Federal Reserve Launches New Supervisory Program to Oversee Crypto and Nonbank Partnerships

Aug 17, 2023Federal Regulation, News

Earlier this month, the Federal Reserve announced the launch of a new supervisory program for the banks it supervises to oversee activities surrounding cryptocurrency, distributed ledger or blockchain technology, and tech-driven relationships with nonbanks. The program aims to ensure that risks related to innovation and “novel activities” are addressed appropriately.

“The goal of the novel activities supervision program is to foster the benefits of financial innovation while recognizing and appropriately addressing risks to ensure the safety and soundness of the banking system,” the Fed stated, as reported by Banking Dive. The Fed also said that the intensity of oversight will be based on both risk and the level of engagement each firm has in novel activities.

The Fed outlined novel activities as partnerships where a nonbank provides banking products and services to customers, typically involving technologies that allow automated access to the bank’s infrastructure. Crypto-asset custody, facilitating crypto-asset trading, crypto-collateralized lending, and engaging in stable coin distribution will also be supervised.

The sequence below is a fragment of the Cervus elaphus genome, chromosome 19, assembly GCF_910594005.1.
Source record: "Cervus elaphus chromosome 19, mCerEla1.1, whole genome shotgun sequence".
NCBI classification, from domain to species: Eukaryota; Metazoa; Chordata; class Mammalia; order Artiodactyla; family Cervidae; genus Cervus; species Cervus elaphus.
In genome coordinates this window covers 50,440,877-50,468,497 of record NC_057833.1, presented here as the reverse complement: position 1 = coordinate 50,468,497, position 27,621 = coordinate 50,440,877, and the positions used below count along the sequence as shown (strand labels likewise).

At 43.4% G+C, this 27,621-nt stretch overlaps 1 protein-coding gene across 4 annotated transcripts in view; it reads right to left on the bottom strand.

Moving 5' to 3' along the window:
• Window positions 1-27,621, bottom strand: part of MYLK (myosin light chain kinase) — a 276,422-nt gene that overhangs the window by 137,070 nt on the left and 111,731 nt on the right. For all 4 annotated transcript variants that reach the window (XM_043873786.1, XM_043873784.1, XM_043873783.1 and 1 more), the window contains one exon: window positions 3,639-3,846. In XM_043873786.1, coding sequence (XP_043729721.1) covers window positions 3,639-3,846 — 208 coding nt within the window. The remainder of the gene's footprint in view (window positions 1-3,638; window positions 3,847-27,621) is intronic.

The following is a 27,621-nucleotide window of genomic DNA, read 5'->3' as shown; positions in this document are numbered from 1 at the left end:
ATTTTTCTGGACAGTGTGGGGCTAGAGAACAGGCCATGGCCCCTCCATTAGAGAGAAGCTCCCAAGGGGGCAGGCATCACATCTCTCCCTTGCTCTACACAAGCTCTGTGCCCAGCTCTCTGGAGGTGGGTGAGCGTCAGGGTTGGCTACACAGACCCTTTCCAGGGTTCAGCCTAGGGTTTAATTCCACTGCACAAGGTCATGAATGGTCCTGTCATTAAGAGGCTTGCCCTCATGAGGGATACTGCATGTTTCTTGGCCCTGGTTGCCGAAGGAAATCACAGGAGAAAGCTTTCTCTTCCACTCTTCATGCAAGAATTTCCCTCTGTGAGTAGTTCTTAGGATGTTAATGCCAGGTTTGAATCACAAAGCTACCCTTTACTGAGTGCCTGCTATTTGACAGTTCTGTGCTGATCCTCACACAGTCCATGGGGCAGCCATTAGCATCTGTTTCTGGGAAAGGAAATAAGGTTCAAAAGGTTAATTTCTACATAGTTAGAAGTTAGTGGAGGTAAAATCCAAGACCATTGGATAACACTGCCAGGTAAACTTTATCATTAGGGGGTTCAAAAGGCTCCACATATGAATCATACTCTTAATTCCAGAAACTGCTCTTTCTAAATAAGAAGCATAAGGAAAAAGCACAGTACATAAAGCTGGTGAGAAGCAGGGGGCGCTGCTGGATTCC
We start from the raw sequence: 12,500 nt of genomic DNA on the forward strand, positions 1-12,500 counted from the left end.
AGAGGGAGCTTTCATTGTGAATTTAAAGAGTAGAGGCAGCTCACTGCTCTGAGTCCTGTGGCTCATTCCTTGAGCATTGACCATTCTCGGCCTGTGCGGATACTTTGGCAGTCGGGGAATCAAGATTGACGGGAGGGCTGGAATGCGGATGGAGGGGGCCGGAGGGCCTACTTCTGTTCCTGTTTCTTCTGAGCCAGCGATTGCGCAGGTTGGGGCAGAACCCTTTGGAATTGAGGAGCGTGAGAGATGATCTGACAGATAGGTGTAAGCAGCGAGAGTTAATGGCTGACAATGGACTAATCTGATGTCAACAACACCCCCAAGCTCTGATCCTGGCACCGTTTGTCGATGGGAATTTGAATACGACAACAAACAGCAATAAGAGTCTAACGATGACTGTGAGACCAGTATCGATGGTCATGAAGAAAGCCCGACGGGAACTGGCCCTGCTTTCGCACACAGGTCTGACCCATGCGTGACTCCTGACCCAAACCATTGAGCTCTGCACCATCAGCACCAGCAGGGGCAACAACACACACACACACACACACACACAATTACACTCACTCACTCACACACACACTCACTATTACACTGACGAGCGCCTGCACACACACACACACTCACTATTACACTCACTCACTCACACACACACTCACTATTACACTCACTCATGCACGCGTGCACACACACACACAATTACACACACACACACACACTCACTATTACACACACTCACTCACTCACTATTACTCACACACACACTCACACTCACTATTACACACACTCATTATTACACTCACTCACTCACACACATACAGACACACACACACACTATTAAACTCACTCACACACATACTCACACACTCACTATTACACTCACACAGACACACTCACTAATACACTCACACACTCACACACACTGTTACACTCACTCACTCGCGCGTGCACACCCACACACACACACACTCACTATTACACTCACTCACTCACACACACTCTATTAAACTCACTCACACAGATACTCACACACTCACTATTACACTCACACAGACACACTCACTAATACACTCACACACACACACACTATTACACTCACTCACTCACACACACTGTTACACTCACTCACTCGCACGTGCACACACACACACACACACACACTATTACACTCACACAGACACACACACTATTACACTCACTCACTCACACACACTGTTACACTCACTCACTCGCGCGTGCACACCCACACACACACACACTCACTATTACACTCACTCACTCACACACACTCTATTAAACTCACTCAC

Additionally, novel activities include the use or exploration of distributed ledger technology for uses like issuance of dollar tokens or tokenization of securities. The program will oversee banking organizations focused on providing traditional banking services such as payments, deposits, and lending to crypto-asset-related fintechs.

The central bank wants the program to be informed by diverse backgrounds in risk management and supervision. It “will incorporate insights and analysis from real-time data, market monitoring, horizontal exams and proactive, intentional, and regular information exchange across portfolios, federal bank regulatory agencies, and other stakeholders.”

Any banks supervised by the Fed must get the regulator’s approval before holding, transacting, or issuing dollar tokens. Additionally, state member banks planning to engage in novel activities must prove to the Fed that they have proper controls to safely conduct the activity.

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